Finnish Lapphund

 finnish lapphund

A strong, spitz-type dog (thick coat, tail curled over the back, prick ears), the Finnish Lapphund is a medium-sized dog, with adult males standing at around 49cm and adult females at 44cm. They weigh about 17-19kg when fully grown. The coat comes in many colours and combinations – see the breed standard for details.

finnish lapphund
  • Category size: Medium
  • Grooming requirements: More than once a week
finnish lapphund
  • Shedding: Moderate
  • Allergies: No
  • Noise: Vocal
  • Dog Group Kennel Club: Pastoral
finnish lapphund
  • Alone: More than 3 hours
  • Other pets: Medium
  • Stability as a guard: Medium

Origin

This dog has worked with the semi-nomadic Sami people of Lapland for centuries – primarily as reindeer herders, though in their early history it is likely that they were also used as hunting and protection dogs. Although he is no longer used as prolifically, due to the development of the snowmobile, the breed is still used for reindeer herding today. A galloping dog when herding, the Finnish Lapphund dog breed works alongside the Lapponian Herder a shorter-haired, trotting dog that is another native breed of the area.

Personality

The Finnish Lapphund has a strong herding instinct and is a keen hunter outdoors. Inside the home, he is alert and makes a good watchdog, as well as a calm, affectionate and loyal companion. Although not as noisy as some spitz breeds, he can be vocal; training will be needed to teach him to 'shush' on request.

Health

As with many breeds, the Finnish Lapphund can occasionally suffer from various hereditary eye disorders, and hip dysplasia (a condition that can lead to mobility problems). Eye testing and hip scoring of dogs prior to breeding is therefore important.

Exercise

The Finnish Lapphund needs about an hour's daily exercise. An active breed, he will enjoy a canine hobby, such as agility or canicross, too. Some have a keen hunting instinct, so a reliable recall is a must, to call him away from his targeted prey when necessary.

Nutrition

Your dog's diet needs to have the right balance of all the main nutrient groups including a constant supply of fresh water. It's important to conduct regular body condition scores to ensure you keep your dog in ideal shape and remember to feed him at least twice daily and in accordance with the feeding guidelines of his particular food.

Grooming

The double coat is made up of a long, straight top coat, which is shorter on the head and the front of the legs, and a thick, soft undercoat. Males have a 'mane' of thick hair around their neck and chest. The coat will need grooming a couple of times a week, but daily grooming may be necessary when shedding.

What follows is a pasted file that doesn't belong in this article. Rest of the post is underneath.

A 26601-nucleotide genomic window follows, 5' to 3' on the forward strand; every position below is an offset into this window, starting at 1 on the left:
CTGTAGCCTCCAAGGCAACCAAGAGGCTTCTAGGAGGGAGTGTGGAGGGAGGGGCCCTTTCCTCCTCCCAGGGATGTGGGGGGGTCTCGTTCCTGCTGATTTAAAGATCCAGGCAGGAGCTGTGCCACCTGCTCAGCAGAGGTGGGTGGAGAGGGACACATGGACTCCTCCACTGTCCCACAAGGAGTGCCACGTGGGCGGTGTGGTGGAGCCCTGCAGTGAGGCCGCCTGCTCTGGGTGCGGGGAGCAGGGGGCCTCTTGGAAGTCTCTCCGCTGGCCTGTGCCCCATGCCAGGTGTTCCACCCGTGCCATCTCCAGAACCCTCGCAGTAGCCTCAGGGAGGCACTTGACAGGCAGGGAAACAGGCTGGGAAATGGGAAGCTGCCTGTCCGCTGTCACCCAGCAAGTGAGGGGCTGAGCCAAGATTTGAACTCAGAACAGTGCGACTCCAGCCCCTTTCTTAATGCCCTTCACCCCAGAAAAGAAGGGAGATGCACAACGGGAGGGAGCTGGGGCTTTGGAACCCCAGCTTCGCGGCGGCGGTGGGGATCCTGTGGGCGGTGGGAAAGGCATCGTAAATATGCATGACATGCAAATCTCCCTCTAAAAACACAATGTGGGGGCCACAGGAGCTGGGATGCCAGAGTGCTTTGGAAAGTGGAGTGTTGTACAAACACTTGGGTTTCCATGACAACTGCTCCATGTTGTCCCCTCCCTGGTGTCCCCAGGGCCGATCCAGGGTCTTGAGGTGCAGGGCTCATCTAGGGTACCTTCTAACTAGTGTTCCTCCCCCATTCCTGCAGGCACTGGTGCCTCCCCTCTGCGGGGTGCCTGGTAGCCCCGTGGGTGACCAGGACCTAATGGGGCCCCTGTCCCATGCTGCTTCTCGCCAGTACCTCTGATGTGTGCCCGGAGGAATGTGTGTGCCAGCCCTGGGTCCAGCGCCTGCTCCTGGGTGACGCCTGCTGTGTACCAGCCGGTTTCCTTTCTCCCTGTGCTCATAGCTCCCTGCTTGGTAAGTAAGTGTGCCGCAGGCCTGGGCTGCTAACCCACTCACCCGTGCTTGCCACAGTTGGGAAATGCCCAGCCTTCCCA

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Is this the right dog breed for you?

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What to Consider next

Adoption

It is incredibly fulfilling to adopt a dog from an animal shelter or rescue organization. It often means offering them a second chance in life. There are many dogs waiting for a loving family, a forever home. Reputable centers will be very careful about matching the right people with the right dogs. Staff learns all they can about the dogs they take in, and will spend time getting to know you, your family and your lifestyle, before they match you with any of their dogs. They’ll also be happy to give you advice and answer any questions you might have before and after the adoption.

Finding a good breeder

If your heart is set on a pedigree puppy, then your best bet is to find a reputable breeder. Contact The Kennel Club or a breed-club secretary who may have a list of litters available, or should be able to put you in contact with breeders in your area. Try to choose a breeder who is part of the Kennel Club’s assured breeder scheme.Visit dog shows to meet breeders in person and inquire about availability of pups of your chosen breed.

Welcoming your dog home

Whether you’re bringing home a tiny puppy or rehoming an adult dog, this is a hugely exciting time for everyone. While you’re waiting for the big day you might need to distract yourself, so luckily there are a few things you need to sort out before you welcome your new arrival. Click here for more information